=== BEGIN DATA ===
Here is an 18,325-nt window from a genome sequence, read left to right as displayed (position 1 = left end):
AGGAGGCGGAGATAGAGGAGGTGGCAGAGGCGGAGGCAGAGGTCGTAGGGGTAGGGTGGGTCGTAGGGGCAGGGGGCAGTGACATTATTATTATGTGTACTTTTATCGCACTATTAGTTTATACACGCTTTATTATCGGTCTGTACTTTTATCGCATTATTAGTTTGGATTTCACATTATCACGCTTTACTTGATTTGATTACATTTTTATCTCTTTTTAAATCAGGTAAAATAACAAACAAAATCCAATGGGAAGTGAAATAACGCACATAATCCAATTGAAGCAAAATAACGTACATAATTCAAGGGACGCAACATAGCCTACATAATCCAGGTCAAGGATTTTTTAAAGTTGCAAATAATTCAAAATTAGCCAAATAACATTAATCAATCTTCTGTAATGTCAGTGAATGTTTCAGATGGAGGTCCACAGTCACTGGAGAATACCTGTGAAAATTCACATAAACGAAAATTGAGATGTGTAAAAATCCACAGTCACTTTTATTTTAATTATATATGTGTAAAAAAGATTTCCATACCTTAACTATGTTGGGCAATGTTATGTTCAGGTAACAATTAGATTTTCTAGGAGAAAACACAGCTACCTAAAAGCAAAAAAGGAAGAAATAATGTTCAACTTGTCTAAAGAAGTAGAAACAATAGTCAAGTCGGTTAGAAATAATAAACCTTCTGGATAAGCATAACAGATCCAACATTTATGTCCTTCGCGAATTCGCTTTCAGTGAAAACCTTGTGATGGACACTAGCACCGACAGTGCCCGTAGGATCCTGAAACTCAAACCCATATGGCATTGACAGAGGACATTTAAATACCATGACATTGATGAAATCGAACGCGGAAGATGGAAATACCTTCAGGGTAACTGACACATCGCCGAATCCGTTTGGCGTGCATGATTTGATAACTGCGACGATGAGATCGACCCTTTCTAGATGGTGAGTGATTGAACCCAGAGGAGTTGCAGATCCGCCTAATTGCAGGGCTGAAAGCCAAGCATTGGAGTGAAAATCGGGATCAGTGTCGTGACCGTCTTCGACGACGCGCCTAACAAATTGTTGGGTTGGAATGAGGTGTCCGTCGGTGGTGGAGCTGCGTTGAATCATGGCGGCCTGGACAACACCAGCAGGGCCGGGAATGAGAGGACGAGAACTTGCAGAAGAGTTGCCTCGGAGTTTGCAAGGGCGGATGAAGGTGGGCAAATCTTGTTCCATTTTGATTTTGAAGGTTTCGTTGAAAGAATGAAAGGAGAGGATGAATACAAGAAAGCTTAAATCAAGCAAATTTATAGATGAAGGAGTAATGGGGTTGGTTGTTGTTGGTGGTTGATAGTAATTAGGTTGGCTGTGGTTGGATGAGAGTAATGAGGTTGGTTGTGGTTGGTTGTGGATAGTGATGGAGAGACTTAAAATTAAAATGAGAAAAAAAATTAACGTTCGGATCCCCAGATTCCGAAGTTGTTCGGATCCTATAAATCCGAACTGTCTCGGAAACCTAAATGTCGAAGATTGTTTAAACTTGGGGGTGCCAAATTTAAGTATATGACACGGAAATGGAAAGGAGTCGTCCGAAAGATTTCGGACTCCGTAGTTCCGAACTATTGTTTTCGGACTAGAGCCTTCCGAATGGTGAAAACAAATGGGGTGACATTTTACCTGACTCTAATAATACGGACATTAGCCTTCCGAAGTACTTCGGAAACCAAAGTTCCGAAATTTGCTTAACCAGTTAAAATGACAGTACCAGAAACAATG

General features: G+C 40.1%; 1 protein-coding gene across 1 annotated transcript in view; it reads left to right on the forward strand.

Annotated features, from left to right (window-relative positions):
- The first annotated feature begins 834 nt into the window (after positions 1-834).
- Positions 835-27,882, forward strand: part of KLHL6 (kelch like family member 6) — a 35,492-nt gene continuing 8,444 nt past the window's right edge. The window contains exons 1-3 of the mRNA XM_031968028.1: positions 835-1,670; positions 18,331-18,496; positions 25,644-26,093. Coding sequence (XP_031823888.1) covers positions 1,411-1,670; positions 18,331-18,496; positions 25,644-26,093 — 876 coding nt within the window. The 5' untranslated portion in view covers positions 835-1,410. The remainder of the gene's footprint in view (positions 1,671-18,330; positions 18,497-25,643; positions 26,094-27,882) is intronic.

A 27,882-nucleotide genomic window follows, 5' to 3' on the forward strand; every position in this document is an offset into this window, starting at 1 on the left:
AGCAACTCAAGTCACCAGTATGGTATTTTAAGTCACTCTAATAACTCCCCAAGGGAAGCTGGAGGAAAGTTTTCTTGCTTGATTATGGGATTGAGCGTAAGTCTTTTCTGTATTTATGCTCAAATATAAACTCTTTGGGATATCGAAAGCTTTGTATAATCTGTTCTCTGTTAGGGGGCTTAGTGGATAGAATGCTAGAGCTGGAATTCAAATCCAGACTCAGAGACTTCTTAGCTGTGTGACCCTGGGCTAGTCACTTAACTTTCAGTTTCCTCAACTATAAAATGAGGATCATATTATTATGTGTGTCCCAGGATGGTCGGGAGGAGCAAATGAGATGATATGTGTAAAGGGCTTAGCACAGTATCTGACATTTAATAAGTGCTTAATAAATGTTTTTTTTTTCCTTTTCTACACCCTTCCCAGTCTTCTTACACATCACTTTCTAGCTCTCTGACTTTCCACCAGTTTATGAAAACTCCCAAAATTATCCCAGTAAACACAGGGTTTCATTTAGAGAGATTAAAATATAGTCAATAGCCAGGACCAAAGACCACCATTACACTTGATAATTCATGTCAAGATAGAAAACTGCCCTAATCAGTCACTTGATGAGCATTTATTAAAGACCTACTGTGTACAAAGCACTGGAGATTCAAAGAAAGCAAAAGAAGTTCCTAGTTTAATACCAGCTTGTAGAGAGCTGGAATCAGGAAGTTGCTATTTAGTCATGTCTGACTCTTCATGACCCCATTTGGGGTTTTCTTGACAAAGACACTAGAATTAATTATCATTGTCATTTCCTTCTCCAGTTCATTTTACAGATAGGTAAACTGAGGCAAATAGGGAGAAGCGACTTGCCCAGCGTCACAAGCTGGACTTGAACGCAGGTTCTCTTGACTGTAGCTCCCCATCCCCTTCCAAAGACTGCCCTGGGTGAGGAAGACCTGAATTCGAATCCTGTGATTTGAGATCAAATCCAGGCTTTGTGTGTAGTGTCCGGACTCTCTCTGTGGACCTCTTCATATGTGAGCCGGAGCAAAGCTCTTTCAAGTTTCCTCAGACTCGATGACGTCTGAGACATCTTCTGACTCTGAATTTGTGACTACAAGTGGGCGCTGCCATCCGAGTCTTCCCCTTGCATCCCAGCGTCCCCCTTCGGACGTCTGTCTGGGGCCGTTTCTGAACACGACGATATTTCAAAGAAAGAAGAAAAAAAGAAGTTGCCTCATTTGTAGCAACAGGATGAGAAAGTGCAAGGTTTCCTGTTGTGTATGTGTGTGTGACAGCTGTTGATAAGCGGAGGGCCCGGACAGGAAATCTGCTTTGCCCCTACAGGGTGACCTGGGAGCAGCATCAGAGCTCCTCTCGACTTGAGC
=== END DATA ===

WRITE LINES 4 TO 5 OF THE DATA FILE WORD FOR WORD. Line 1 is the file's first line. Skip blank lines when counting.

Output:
Annotated features, from left to right (window-relative positions):
- The first annotated feature begins 834 nt into the window (after positions 1-834).